For foreign publications, I work to address a single vantage point as comprehensively as possible, giving editors, and ultimately their audiences, entry points for the visual narrative that will resonate with their preconceptions and capacity to understand the unfamiliar.
With words, that balance is even more precarious.
In his essay, Miller considers the use of the words sidewalk and pavement.
A small difference, but one that I found compelling.
I’ve visited metropoles, walking on sidewalks that are the width of minor roads in Trinidad and Tobago and there is, in those countries, the implication of an order in planning and placement of infrastructure that’s expected, even taken for granted.
On this pair of rocks, a road isn’t always guaranteed to be paved, nor is a path for walking alongside it guaranteed. That such accessways should be paved in anticipation of foot traffic isn’t a marvel, but it isn’t so commonplace that the word pavement – which implies the enforcement of a pedestrian space with tons of concrete, providing a paved surface for walking – seems not just natural, but necessary in the language of local literature.
A book written for a local audience targets a tiny profile of the public and success in such circumstances is far from guaranteed.
My wife, who has published several local and regional books, will make the first 500 sales easily. The next 500 are challenging and time-consuming. After that, the gradient inclines sharply to the sisyphean.
A book written for international consumption faces far greater competition for attention , but also engages greater possibility.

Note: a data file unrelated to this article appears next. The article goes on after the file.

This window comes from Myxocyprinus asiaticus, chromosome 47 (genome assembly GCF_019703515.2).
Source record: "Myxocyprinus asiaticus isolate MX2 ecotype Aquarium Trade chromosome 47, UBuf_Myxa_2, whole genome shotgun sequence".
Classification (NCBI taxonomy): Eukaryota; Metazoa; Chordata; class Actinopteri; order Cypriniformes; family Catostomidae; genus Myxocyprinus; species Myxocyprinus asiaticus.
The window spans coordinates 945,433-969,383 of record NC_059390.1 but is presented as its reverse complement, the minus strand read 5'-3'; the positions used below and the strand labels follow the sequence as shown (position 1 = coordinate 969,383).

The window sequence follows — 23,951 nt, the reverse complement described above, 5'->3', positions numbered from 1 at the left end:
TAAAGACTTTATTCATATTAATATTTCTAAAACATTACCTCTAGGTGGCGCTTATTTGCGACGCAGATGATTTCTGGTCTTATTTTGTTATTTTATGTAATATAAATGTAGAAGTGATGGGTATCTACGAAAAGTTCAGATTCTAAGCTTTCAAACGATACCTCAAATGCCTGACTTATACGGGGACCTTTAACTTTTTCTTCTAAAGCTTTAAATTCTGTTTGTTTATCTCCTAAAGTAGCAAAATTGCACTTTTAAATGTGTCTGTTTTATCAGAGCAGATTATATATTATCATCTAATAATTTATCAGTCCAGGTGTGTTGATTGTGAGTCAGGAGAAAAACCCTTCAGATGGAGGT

Also arising quite clearly from the fuss raised by Miller’s essay is the clarity that those who think that race isn’t an issue are themselves likely to be in a personal place where race doesn’t affect their daily lives. It’s something he has also published an essay about here.
This is a country where being “red,” as I am described, demarcates in equal measure how unblack as well as how unwhite I am.
Where one’s gender identity and sexual preferences can shift mercurially from powerful asset to deadly liability by walking a few streets in the wrong direction.
So this isn’t an essay, but an acknowledgement of the value of Kei Miller’s argument that his essay is that start of conversations, and they are not unique to the pursuit of literary works. These challenges are true for all creative endeavors that seek to interrogate Caribbean reality.
The Caribbean people replaced slavery with another accomodation, an equally oppressive and regressive gentleman’s and ladies’ politeness for those who aspired, a noblesse oblige for the masses that came with a responsibility for propriety without any accompanying privilege.
To break that mould, which shaped generations of proper brown people in this country and the wider region demands some rudeness, and perhaps some impropriety, before we can speak freely about difficult subjects made even more problematic by generations of genteel silence.
From that, perhaps, will come a new civility, one enjoyed by equals in understanding, if nothing else.
Mark Lyndersay is a photographer and writer living and working in Trinidad and Tobago. His writing about technology is found at TechNewsTT and his photography is here. A long running series of photo essays, Local Lives, considers T&T culture and its Carnival. He has covered Trinidad and Tobago’s Carnival celebrations for the last four decades. He writes a weekly column for NewsdayTT and contributes to Caribbean Beat.